RFR 8003981: Support Parallel Array Sorting - JEP 103

Kurchi Hazra kurchi.subhra.hazra at oracle.com
Fri Dec 21 20:09:18 UTC 2012

Alright, I have used Intel's Thread Building Blocks, where the user 
has(or had) to do the splitting up of tasks himself, and I remember 
having to do some level of profiling on different
machines for getting some performance advantage over the serial version 
of any algorithm. But I guess we are not aiming for that kind of 
accuracy here.

Thanks for clarifying,
- Kurchi

On 21.12.2012 12:01, Chris Hegarty wrote:
> The granularity is the threshold beyond which we no longer split the array, for its parts to be sorted as separate tasks, and then merged together. At some point it becomes more costly to do this split and merge than simply sorting the array. I think Paul put it best by calling finding the optimal threshold a black art.
> This API is targeted at the average developer that simply wants the sorting to be as past a reasonably possible, on their multi-core machine, without having to run benchmarks, profiling, etc. I am concerned that exposing the threshold will simply confuse most developers.
> -Chris
> On 21 Dec 2012, at 18:21, Kurchi Hazra<kurchi.subhra.hazra at oracle.com>  wrote:
>> Isn't the optimal granularity value different for different number of cores, differing amounts of memory available in a machine etc?
>> If someone is trying to use a parallelSort to take adavntage of all the cores in a machine, he is anyway a little bit of an
>> advanced user I guess.
>> - Kurchi
>> On 21.12.2012 09:43, Remi Forax wrote:
>>> On 12/21/2012 05:49 PM, Chris Hegarty wrote:
>>>> Updated webrev/specdiff:
>>>>    http://cr.openjdk.java.net/~chegar/8003981/ver.01/
>>>> I also included 'webrev_diffAgainstVer00', so you can easily see the differences against the last webrev.
>>>> Note: I remove any reference to the threshold,MIN_ARRAY_SORT_GRAN, in the API, given the other comments on this change.
>>>> Remi,
>>>>   Thank you for the detailed review.
>>> Chris,
>>> all is green for me, thumb up.
>>> [...]
>>>>> In all Sorter, instead of calling Arrays.sort(), you should call
>>>>> DualPivotQuicksort.sort to avoid unnecessary range checks.
>>>> Yes, I see your point. The implementation note in the spec says Arrays.sort, but I think this suggestion is good. I made the change, and since DualPivotQuicksort.sort is inclusive of toIndex/right -1 from toIndex/right.
>>> good catch !
>>> [...]
>>>> -Chris.
>>> Rémi
>>>> On 12/21/2012 11:19 AM, Remi Forax wrote:
>>>>> On 12/20/2012 06:31 PM, Chris Hegarty wrote:
>>>>>> This is a review request for the addition of utility methods to
>>>>>> java.util.Arrays that provide sorting of arrays in parallel, JEP 103 [1].
>>>>>> Webrev:
>>>>>>   http://cr.openjdk.java.net/~chegar/8003981/ver.00/
>>>>>> Current sorting implementations provided by the Java Collections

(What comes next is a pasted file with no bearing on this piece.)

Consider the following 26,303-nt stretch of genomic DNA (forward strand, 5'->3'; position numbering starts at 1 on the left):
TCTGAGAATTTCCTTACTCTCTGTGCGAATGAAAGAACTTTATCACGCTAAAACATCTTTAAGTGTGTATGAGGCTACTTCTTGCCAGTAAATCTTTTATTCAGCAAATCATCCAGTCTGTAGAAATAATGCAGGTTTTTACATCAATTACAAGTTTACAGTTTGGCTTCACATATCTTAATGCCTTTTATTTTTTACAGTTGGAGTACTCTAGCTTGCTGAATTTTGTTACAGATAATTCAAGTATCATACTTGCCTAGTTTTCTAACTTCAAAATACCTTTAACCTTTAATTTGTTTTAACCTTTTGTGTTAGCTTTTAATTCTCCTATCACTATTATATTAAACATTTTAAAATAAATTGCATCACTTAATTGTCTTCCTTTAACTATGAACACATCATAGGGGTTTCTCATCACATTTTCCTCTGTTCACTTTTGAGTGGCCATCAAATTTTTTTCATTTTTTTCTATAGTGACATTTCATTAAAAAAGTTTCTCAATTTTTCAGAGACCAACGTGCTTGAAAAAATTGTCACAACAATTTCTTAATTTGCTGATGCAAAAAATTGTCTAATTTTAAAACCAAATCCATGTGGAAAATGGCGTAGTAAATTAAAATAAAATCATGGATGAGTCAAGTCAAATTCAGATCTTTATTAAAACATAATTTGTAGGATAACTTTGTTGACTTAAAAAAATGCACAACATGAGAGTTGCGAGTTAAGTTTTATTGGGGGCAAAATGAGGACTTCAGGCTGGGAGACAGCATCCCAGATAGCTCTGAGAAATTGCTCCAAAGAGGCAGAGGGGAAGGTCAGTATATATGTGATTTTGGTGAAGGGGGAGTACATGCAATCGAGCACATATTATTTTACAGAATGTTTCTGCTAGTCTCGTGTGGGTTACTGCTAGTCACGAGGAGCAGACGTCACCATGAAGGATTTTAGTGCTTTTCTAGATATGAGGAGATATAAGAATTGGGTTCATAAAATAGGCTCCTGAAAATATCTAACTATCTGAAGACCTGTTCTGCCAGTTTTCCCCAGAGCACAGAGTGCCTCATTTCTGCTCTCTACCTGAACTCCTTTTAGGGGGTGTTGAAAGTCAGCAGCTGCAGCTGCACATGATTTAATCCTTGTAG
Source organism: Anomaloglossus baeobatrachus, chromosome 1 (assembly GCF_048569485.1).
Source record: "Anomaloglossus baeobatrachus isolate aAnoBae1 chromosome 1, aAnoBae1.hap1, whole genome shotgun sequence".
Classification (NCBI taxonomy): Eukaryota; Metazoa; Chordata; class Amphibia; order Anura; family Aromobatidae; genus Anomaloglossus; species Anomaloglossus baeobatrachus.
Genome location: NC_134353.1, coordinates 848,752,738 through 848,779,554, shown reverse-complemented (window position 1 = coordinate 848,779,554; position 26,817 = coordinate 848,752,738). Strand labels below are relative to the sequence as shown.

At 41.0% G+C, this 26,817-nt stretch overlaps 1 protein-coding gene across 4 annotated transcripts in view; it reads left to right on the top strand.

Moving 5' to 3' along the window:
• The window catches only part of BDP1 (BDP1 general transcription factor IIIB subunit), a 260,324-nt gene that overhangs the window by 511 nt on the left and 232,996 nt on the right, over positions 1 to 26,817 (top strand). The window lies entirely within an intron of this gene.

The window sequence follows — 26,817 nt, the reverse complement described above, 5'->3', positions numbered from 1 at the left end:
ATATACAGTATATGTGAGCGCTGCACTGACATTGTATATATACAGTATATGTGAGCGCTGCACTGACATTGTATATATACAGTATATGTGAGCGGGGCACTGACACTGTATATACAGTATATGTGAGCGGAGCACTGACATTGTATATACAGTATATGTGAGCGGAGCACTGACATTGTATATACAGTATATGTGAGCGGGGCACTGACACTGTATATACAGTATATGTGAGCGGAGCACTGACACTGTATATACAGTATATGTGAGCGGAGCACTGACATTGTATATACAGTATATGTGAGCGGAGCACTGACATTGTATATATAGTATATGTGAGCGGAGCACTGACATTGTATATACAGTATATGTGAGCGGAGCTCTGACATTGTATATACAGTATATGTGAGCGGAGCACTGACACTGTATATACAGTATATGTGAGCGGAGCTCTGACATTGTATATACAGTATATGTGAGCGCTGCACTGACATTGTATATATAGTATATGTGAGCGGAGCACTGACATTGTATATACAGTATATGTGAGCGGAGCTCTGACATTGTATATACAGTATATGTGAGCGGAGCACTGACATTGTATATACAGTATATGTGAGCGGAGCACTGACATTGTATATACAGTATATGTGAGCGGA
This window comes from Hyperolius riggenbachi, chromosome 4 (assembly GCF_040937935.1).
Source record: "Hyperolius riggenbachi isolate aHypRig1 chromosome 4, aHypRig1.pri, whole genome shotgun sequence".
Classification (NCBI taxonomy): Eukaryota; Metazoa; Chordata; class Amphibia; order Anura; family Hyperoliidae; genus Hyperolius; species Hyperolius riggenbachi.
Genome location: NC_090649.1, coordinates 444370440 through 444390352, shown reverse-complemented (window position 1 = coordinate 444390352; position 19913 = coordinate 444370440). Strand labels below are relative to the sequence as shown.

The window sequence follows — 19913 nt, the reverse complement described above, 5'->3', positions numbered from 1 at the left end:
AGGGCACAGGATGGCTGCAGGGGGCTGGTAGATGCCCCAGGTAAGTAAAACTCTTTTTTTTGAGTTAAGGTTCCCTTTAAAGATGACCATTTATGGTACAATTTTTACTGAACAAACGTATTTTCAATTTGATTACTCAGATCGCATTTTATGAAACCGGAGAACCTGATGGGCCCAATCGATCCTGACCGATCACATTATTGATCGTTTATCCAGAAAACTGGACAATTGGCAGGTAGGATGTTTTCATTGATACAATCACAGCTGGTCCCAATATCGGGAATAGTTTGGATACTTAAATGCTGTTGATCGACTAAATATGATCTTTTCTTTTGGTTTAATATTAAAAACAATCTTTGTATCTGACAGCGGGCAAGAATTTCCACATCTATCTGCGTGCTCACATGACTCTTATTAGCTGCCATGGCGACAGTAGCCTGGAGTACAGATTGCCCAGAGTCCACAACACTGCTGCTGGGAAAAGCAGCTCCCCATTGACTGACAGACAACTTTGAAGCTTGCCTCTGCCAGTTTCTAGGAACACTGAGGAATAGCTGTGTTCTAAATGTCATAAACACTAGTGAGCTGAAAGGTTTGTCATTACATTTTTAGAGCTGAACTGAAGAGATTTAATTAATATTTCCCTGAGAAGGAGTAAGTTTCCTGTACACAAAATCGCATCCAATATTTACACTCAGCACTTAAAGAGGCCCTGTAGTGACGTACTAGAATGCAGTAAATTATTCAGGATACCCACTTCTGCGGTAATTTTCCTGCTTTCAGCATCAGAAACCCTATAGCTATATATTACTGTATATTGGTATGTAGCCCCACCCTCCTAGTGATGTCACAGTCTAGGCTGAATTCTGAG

>>>>>> Framework (Collections.sort and Arrays.sort) all perform the sorting
>>>>>> operation sequentially in the calling thread. This enhancement will
>>>>>> offer the same set of sorting operations currently provided by the
>>>>>> Arrays class, but with a parallel implementation that utilizes the
>>>>>> Fork/Join framework. These new API’s are still synchronous with regard
>>>>>> to the calling thread as it will not proceed past the sorting
>>>>>> operation until the parallel sort is complete.
>>>>>> The actual sorting API this proposal adds will leverage the
>>>>>> ForkJoinPool.commonPool (default Fork/Join pool defined as part of JEP
>>>>>> 155). The sorting algorithm is that used in Doug Lea’s ParallelArray
>>>>>> implementation.
>>>>>> This work was originally done over in the lambda/lambda repo by David
>>>>>> Holmes, and is now being cleaned up and brought into jdk8.
>>>>>> Open issues/differences from version in lambda:
>>>>>> 1) Is is necessary for MIN_ARRAY_SORT_GRAN to be in the public API?
>>>>>>    It is an implementation detail (easy to remove).
>>>>>> 2) The use of FJP.commonPool is an implementation detail, not
>>>>>>    part of the spec. Should not be a problem, just worth pointing
>>>>>>    out, as it differs from what is in lambda/lambda.
>>>>>> -Chris.
>>>>>> [1] http://openjdk.java.net/jeps/103
>>>>> Hi Chris,
>>>>> in Arrays.parallelSort(TYPE[] a, int fromIndex, int toIndex),
>>>>> there is no need to have the two supplementary local variable origin and
>>>>> fence,
>>>>> ws is not a great better name  (workspaceArray?), I had to read the code
>>>>> of ArraySortHelpers to understand.
>>>>> ArraySortHelpers should be renamed to ArrayParallelSortHelpers.
>>>>> In ArraySortHelpers, all Sorter, Merger, etc. should declare only one
>>>>> field by line, currently, the formatting of the fields is weird.
>>>>> In all Sorter, instead of calling Arrays.sort(), you should call
>>>>> DualPivotQuicksort.sort to avoid unnecessary range checks.
>>>>> In compute() of Sorter and Merger, you should copy a and w in local
>>>>> variables (a = this.a) to help the VM to figure out that they never
>>>>> changed,
>>>>> it will also reduce the bytecode size.
>>>>> In Sorter.compute, n should be loaded in a local field,
>>>>>    int l = origin;
>>>>>    int g = gran;
>>>>>    int n = this.n;
>>>>> In Merger.compute, the sequence of inits before the second while should be:
>>>>>    int l = lo;
>>>>>    int lFence = l + nleft;  // instead of lo + nleft
>>>>>    int r = ro;
>>>>>    int rFence = r + nright;  // instead of ro + nright
>>>>>    int k = wo;
>>>>> it should not changed the performance but it's more inline with the
>>>>> coding style of the rest of the code IMO.
>>>>> cheers,
>>>>> Rémi
>> -- 
>> -Kurchi


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